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US Air, Pilots Still Talking

Pilots from the carrier and the former America West finally agreed to a seniority list, as talks resume.
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US Airways


CEO Doug Parker says he is eager to negotiate a new pilots contract but has no timetable for adopting the controversial seniority ruling approved this week by the Air Line Pilots Association.

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"I don't believe we're going to get a contract ratified that has that list go into effect immediately," Parker says. "There's no way."

Seniority is critical to pilots, because it determines salaries and schedules. Following the 2005 merger of US Airways with America West, an arbitrator ruled on combining the two carriers' seniority lists. That ruling, which generally favors younger America West pilots over older US Airways pilots, has provoked bitter sparring between the two groups. (Within the airline, the predecessor carriers are generally referred to as "east" and "west.)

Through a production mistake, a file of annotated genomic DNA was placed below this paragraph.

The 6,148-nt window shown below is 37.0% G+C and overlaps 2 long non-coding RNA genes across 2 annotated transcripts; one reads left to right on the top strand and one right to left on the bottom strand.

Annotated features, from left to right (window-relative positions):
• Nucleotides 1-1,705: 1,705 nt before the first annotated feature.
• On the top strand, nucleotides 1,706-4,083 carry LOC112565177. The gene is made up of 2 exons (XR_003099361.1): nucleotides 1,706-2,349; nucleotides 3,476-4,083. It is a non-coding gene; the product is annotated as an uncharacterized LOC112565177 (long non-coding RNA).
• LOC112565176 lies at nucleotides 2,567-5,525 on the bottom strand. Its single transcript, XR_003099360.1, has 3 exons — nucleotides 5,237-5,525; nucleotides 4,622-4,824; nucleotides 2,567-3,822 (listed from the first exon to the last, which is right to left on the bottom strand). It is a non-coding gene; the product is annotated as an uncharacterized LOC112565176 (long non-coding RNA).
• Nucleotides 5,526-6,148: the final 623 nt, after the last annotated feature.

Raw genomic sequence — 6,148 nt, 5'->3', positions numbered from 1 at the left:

This week, national ALPA leaders approved the ruling and agreed to turn the merged list over to the airline. But it "doesn't go into effect until we negotiate a contract," Parker said. "We need pilots to come together on what they want to do." Contract talks are scheduled to restart Monday in Washington, D.C. East pilots have declined to participate until their salaries rise to west-pilot levels.

"We've had two pilot groups since the merger," Parker said. While "we clearly can do this for a long time, we don't want to. The company doesn't get any huge financial benefit from integrating the pilots, but we do get a benefit from having people work together and having an agreement. We want ... to stop the bickering."

Parker repeatedly declined to respond to questions about how long seniority integration could be delayed. "We have not given any timeframe," he said. "We don't have a position. Our position is we want the pilots to agree."